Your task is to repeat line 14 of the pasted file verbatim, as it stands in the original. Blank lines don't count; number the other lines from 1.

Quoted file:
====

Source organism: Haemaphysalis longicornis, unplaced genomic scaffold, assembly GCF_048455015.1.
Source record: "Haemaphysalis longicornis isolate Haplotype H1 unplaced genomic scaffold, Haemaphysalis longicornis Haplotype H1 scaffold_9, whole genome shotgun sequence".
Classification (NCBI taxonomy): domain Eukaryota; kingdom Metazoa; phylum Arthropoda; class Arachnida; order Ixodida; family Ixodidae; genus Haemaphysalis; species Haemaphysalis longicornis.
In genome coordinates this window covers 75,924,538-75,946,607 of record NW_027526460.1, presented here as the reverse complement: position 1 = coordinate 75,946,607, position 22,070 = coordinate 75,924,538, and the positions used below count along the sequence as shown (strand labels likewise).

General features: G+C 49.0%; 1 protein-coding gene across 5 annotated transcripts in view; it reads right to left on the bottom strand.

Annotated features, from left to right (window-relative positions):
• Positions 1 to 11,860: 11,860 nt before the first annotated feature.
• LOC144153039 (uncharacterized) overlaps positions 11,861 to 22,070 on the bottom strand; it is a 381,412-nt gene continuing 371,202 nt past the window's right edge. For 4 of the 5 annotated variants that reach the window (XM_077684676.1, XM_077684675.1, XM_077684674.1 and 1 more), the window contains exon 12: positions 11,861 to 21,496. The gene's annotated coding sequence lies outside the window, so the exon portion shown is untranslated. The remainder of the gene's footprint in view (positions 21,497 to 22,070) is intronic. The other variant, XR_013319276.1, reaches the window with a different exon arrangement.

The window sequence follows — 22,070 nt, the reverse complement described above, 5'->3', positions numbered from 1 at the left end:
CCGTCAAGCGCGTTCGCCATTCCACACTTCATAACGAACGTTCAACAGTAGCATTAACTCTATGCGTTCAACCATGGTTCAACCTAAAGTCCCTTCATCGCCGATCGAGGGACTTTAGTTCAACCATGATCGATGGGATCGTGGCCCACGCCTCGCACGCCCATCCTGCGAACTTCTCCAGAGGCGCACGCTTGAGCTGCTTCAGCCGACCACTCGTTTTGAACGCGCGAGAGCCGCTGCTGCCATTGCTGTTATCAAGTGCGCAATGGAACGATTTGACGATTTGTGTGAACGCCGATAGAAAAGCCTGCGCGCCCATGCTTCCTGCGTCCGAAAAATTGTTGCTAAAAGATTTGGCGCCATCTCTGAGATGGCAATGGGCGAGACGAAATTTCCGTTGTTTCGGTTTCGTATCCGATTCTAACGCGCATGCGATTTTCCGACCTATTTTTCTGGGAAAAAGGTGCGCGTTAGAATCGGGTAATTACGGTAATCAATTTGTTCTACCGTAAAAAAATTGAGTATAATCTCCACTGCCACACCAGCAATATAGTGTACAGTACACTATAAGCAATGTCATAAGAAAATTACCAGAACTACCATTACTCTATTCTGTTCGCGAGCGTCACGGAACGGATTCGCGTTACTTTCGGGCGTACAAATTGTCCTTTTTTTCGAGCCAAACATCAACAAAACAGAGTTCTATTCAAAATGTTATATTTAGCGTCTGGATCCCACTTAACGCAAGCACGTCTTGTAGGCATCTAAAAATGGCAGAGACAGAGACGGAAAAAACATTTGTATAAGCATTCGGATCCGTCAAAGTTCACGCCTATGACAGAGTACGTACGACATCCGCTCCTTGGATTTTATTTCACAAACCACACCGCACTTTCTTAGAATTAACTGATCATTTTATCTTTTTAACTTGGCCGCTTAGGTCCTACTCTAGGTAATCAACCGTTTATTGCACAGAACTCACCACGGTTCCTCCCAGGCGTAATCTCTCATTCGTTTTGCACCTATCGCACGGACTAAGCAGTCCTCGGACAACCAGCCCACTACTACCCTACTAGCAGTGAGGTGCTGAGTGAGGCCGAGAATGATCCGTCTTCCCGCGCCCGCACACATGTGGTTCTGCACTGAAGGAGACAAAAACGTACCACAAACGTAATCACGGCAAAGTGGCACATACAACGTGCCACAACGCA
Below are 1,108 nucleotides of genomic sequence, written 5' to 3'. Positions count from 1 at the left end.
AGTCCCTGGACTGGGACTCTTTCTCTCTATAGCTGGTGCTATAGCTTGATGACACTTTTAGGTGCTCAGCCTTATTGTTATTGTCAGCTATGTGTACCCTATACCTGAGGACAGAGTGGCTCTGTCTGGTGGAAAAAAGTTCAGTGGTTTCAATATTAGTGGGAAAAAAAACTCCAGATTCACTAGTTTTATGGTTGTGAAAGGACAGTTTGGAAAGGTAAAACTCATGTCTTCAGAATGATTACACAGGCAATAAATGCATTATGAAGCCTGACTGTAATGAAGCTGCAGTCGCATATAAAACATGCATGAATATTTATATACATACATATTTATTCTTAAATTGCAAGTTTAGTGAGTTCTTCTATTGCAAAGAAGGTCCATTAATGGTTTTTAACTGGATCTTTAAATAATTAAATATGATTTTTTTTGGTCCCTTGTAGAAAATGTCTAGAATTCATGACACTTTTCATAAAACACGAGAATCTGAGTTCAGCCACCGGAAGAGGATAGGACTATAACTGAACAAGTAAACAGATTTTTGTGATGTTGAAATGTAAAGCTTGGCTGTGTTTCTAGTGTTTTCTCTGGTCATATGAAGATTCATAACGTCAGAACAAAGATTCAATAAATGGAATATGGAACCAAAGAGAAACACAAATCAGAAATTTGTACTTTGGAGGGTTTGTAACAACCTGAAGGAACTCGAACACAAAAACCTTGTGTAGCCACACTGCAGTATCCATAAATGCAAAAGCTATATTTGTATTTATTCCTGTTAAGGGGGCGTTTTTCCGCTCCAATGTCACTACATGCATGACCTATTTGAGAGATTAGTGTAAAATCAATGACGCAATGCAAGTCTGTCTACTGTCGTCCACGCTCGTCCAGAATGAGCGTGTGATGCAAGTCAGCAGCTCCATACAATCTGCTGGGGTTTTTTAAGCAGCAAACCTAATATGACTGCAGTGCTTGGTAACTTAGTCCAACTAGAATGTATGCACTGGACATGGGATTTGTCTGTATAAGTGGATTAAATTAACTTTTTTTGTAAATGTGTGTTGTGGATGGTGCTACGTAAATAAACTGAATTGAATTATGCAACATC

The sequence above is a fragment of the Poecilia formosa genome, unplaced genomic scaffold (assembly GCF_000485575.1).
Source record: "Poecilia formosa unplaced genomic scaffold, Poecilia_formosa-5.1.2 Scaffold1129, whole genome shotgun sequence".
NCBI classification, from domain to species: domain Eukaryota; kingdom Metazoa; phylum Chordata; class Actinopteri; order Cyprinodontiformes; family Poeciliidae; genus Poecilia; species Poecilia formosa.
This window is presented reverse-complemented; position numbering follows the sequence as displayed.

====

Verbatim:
Source record: "Poecilia formosa unplaced genomic scaffold, Poecilia_formosa-5.1.2 Scaffold1129, whole genome shotgun sequence".